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Franzen, Jonathan : How To Be Alone: Essays
Farrar, Straus & Giroux, New York City, NY, 2002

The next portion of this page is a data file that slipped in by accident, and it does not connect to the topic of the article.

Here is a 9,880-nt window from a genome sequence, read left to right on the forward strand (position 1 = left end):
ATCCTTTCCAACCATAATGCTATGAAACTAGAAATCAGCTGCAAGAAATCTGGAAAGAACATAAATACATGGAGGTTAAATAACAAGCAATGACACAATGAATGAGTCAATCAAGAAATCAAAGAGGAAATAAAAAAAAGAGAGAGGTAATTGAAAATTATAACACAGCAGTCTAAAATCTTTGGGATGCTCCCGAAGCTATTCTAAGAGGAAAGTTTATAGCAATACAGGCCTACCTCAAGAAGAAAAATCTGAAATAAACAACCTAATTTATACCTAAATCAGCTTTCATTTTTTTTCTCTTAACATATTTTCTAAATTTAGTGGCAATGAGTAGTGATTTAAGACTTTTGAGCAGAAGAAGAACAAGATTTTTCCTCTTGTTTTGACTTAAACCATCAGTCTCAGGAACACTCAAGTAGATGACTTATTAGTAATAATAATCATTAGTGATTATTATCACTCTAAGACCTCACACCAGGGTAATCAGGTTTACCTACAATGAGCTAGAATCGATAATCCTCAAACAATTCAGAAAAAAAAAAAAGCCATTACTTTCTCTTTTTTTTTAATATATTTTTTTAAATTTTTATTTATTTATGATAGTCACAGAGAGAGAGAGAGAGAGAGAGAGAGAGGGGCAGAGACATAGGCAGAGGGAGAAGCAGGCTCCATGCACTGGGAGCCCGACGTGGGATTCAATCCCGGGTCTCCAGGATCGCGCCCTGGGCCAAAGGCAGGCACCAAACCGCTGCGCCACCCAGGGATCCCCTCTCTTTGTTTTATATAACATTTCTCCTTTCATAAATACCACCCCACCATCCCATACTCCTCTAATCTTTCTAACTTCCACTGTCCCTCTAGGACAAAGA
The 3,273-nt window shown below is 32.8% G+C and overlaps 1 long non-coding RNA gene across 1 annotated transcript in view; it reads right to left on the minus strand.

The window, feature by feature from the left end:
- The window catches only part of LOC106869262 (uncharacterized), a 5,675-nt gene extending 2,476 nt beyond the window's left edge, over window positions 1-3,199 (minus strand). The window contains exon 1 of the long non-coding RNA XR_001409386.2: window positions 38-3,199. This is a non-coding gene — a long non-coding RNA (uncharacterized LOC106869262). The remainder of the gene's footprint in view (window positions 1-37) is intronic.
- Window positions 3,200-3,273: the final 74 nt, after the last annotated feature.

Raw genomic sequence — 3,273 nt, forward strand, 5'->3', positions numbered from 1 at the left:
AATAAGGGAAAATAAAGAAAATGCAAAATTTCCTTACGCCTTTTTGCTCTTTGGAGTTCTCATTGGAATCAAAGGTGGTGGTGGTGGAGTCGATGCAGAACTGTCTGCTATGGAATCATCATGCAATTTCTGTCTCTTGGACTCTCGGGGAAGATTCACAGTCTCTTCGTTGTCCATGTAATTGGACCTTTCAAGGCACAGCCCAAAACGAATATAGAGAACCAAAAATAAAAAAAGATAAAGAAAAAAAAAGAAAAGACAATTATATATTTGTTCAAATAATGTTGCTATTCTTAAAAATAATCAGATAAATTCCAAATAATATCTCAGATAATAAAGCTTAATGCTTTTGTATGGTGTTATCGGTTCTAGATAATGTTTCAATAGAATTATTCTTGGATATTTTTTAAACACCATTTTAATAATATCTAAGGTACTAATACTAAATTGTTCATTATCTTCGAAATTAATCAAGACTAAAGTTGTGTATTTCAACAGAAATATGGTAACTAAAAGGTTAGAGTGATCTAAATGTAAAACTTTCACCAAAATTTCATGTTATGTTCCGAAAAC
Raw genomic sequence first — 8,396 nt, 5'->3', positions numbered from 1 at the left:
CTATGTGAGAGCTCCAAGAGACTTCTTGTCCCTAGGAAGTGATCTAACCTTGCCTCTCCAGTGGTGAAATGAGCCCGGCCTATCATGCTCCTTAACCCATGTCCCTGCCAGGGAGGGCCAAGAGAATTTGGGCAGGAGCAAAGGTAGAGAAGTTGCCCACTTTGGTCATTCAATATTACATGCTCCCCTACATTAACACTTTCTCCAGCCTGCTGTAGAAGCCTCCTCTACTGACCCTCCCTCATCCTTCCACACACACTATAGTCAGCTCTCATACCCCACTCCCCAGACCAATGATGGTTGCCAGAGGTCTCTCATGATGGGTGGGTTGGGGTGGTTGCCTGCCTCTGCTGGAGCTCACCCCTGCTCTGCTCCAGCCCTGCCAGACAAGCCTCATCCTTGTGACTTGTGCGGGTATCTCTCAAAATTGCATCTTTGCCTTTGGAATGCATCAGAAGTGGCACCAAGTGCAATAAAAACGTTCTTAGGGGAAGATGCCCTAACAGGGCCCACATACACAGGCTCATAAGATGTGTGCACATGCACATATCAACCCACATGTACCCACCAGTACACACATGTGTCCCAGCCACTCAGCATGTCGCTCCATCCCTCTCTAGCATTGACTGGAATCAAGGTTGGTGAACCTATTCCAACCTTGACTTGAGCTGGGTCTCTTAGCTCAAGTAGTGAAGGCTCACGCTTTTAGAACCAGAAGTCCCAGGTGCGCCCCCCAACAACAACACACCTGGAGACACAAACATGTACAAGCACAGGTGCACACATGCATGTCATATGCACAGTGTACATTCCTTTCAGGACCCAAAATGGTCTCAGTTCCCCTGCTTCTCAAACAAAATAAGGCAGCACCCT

First Edition / First Printing. Fine in Fine Dust Jacket. 278 pages. The author's debut collection of essays. Now considered a contemporary classic. The First Hardcover Edition. Precedes and should not be confused with all other subsequent editions. Published in a small and limited first print run as a hardcover original only. The First Edition is now scarce. Presents Jonathan Franzen's "How To Be Alone". Fourteen impassioned essays on the inner life, the very real need to cultivate solitude and to preserve one's personal values amid the distractions and corruptions of mass-media culture. Includes Jonathan Franzen's two most celebrated essays thus far, "Why Bother?" and "My Father's Brain". The former was originally published in Harper's Magazine as "Perchance To Dream", the author's landmark literary manifesto-essay. The latter originally appeared in The New Yorker Magazine, and was turned into Franzen's very first Limited Edition production by a British fine press. "Urges readers to say no to drugs, but not the pharmaceutical kind. His opiates are those technology offers in the form of TV, pop culture, and endless gadgetry, soporifics that are addictive, and in the long run only make society's problems worse. Franzen is just as hard on intellectual conformity, on academe's canonization of third-rate but politically correct novels. As a serious artist, he knows that the deck is stacked against him. After all, a great novel is a kind of anti-product, one that is 'inexpensive, infinitely reusable, and worst of all, unimprovable'. The problem is that instead of being allowed to enjoy our solitary uniqueness, we are all being turned into one gigantic, corporate-created entity" (Publishers Weekly). "To be" and "To be alone" are, finally, one and the same thing. But contemporary culture deliberately equates solitude with loneliness: If you're alone, then you must be lonely. It doesn't follow, but the correlation is drilled on a daily basis by mass-media culture: If you're watching TV, you are not alone, television is (or is like) your cozy, dependable, and constant companion. How to be alone? Read. This book, among others. An absolute "must-have" title for Jonathan Franzen collectors. This copy is very prominently and beautifully signed in black ink-pen on the title page by Jonathan Franzen. It is signed directly on the page itself, not on a tipped-in page. It comes with a copy of the Souvenir Program, which is beautifully produced, of the event during which his signature was obtained. This title is a contemporary classic. This is one of very few such signed copies of the First Hardcover Edition/First Printing still available online and is in especially fine condition: Clean, crisp, and bright, a pristine beauty. Please note: Copies available online have serious flaws or are subsequent printings yet command as much as $200. This is surely an accessible and lovely alternative. A scarce signed copy thus. Selected by The New Yorker Magazine as one of "Twenty Writers for the 21st Century", a selection that was prescient because he had not written anything in almost a decade. Winner of the National Book Award in 2001 for "The Corrections". One of the finest American writers of our time. A fine copy. (SEE ALSO OTHER JONATHAN FRANZEN TITLES IN OUR CATALOG). ISBN 0374173273.
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